In these ever-changing times, it is our pleasure to adapt quality Orlando Science Center experiences to engage with everyone while they are safe at home. Please consider supporting our operating fund to ensure we can continue developing resources today and well into the future. Thank you for your generosity and support!

Please Support: A Message From Captain

It’s your best friend Captain here!

A lot has happened since I last wrote you in November. I’m reaching out to you today because I miss you!

 

Orlando Science Center cares so much about me, our community, and our whole world. As you may know, for our safety, we have made the decision to close for the time being. While I definitely miss seeing your happy faces and the cheerful squeals you make when we meet, I know this is for the best. My friends and caretakers, Tori and Madison, still visit each and every day and are taking such great care of me.

 

You are amazing. I’m always so happy when you buy a ticket to visit, or an annual membership to visit even more. Sometimes you give donations because you believe in me and my Science Center. Wow, that’s the best! All of these contributions give me the opportunity to educate you and your families and share the many ways that you can make a difference in our big, beautiful world. As a nonprofit, we couldn’t do it without you!

 

I, along with all my friends at Orlando Science Center, are asking you to consider supporting our operating fund that helps my 350  animal friends and our staff who call Orlando Science Center home.

 

I do hope you’ll join us. After all, we have a lot of work left to do together!

 

I look forward to seeing you all again very soon.

 

 

With all my love,

Captain

Out-of-this-World At-Home Learning Resources from NASA

NASA At Home Activities

It is important to explore science outside our walls and thankfully our friends at NASA have developed tons of activities for you to do just that! You can check out their main site for lots of ideas at www.nasa.gov/stem, but scroll down to see some of our top picks!

 


 

Things You Can Make At Home

These are some fun and educational activities that you can make at home. Be flexible with your supplies, if you don’t have one of the recommend materials, just improvise!

 

 

Build a Rocket - This lesson is designed for a classroom but can be easily done in your home with some simple materials.

 

Build an Astronaut Lander - Design, build, and test a marshmallow astronaut lander. NASA has a great guide that takes you through the engineering design process.

 

Stained Glass Earth - Take a break from the engineering and put the A in STEAM. This guide will help you make an awesome earth model that looks like stained glass!

 

Greenhouse Gas Models - This activity teaches you how to build different greenhouse gas molecules out of gumdrops. Don’t have gumdrops? Try substituting marshmallows, clay, dyed cotton balls, anything you can think of!

 


 

Quick Educational Games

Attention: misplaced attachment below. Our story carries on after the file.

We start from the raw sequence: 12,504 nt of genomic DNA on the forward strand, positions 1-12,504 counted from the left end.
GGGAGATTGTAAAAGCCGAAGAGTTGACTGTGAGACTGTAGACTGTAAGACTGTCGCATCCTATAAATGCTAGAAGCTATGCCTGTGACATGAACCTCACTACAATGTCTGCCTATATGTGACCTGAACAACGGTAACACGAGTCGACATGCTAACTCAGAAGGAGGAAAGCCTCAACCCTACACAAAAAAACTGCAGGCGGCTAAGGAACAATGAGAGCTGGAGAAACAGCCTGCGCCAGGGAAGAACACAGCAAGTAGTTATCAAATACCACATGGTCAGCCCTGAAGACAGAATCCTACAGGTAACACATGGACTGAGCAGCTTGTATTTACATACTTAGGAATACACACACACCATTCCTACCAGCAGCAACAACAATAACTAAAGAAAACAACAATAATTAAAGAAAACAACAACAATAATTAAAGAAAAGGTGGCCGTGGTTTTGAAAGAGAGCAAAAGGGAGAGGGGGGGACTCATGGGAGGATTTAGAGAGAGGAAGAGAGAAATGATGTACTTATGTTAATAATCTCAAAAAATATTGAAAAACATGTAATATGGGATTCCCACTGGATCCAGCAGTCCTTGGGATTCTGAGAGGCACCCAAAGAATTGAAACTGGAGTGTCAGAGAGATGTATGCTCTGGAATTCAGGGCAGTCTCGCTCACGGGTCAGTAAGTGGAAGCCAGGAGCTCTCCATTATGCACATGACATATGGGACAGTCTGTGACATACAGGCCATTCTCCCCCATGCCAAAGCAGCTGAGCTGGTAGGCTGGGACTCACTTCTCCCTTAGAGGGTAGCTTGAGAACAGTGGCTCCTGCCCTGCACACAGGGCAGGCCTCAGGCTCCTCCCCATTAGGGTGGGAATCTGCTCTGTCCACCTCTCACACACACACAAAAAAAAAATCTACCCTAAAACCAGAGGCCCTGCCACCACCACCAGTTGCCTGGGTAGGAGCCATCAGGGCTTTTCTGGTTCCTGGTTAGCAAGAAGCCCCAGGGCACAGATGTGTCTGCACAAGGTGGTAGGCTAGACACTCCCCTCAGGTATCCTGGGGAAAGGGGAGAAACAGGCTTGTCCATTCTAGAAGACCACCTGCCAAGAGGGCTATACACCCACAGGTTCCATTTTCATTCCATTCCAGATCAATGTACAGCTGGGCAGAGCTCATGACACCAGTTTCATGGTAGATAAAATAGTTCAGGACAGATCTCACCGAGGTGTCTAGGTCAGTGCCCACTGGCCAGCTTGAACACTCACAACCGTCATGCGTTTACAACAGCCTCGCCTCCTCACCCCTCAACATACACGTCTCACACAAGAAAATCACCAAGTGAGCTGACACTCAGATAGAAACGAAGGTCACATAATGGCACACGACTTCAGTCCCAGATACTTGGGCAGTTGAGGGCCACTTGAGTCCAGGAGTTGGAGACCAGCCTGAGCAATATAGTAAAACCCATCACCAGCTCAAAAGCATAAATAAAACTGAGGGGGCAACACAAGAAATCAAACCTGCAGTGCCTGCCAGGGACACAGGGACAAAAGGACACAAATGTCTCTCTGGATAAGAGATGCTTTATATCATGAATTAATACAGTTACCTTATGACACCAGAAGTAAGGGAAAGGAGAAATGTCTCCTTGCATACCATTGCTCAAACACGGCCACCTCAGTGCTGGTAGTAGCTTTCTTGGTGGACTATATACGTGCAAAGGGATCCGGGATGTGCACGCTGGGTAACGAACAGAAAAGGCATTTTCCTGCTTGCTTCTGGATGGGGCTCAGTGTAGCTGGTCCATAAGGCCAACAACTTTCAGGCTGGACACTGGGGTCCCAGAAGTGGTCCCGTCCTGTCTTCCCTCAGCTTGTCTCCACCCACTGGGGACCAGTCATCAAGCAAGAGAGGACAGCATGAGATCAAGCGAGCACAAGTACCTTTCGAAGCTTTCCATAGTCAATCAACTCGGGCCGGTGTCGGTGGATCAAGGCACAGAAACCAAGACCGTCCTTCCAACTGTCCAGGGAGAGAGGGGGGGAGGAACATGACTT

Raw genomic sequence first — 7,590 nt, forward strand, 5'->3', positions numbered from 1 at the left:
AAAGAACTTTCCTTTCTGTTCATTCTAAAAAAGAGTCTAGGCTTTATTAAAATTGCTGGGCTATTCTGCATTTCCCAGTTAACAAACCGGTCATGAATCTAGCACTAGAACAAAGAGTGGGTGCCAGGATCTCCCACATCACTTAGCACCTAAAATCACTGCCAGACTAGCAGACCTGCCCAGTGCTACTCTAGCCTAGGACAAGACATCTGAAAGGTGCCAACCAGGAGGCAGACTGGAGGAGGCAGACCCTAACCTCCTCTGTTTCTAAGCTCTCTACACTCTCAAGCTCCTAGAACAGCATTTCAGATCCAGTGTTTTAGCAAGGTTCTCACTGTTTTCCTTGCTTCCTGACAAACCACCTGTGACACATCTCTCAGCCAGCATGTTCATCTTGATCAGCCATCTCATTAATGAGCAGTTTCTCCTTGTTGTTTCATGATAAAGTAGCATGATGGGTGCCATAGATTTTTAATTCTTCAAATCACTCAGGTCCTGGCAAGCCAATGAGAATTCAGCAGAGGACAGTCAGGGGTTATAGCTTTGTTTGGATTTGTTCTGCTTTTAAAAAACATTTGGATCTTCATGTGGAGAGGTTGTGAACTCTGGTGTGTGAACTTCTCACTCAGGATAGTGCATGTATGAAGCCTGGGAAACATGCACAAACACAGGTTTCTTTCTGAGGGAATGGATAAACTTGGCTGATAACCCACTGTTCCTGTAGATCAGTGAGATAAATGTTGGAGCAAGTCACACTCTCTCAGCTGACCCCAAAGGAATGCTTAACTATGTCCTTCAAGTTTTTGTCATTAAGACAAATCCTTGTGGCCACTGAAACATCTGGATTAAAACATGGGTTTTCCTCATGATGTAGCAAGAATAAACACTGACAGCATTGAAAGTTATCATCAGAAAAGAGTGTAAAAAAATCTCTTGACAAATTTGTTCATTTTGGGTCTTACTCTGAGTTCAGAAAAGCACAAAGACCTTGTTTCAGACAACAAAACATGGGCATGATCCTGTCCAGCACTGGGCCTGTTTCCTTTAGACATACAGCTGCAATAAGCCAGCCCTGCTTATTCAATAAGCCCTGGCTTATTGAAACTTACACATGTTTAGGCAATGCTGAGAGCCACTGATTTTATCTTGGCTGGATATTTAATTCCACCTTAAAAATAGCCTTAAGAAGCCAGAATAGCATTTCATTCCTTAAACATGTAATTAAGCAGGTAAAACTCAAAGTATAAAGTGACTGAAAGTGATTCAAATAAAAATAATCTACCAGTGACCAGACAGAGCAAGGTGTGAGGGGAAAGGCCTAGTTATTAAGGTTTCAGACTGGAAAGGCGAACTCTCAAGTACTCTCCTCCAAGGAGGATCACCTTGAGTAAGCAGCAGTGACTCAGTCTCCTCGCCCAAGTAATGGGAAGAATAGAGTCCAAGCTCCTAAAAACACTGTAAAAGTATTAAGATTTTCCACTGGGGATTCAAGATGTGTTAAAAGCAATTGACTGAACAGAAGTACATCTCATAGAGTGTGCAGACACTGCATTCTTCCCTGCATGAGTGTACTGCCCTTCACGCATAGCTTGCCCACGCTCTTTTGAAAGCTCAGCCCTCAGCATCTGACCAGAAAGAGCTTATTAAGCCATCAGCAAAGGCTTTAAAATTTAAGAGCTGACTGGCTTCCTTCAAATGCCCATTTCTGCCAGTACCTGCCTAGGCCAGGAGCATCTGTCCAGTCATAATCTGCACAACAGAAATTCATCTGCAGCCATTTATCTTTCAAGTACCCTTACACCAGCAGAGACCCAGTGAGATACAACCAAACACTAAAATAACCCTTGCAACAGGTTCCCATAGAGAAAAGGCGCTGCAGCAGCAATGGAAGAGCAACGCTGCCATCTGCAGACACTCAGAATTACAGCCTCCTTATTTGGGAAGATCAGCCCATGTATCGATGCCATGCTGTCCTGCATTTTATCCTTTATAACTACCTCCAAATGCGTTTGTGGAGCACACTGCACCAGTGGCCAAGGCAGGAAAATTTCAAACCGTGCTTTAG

Games can be an amazing educational tool when they are created with intention and NASA has made quite a few easy-to-learn games that teach a range of topics like astronomy, earth science, engineering, etc. Here are some of our favorites:

 

 

Command a Martian Rover - Mars rover engineers can’t just control their rovers like a remote-controlled car because Mars is too far away. Instead, they send groups of commands in batches and now you can try your hand at making some simple commands as you virtually pilot the Curiosity Rover!

 

Comet Quest - Learn about the Rosetta Mission that explored a comet and see if you can gather enough data to send back to Earth.

 

Greenhouse Gas Attack - This is a classic brick-breaker game with a twist. Learn about how heat gets trapped under greenhouse gases and use your carbon-capture ball to break through those pesky greenhouse blocks.

 


 

Take a Break Activities

Sometimes we all need a break from the lessons. These simple activities are fun way to take a break while still keeping your brain engaged.

 

 

A-maze-ing Women of STEM - Mazes are great. Mazes that teach you about some amazing women in STEM are even better.

 

Space-Tech Funpad - NASA has developed several different activity books and funpads to keep you entertained and learning. All you need is a printer and a pencil!

OSC At Home Emails

Get a round up of our latest activities and ideas delivered straight to your inbox so you don't miss a thing!

Find out when we release new resources by following us on social media!

 

Follow us on social media for even more science fun including fun facts, games, behind-the-scenes photos, and more!

 

Facebook Logo Instagram Logo YouTube Logo Twitter Logo

Support OSC At Home

In these ever-changing times, it is our pleasure to adapt quality Orlando Science Center experiences to engage with everyone while they are safe at home. Please consider supporting our operating fund to ensure we can continue developing resources today and well into the future. Thank you for your generosity and support!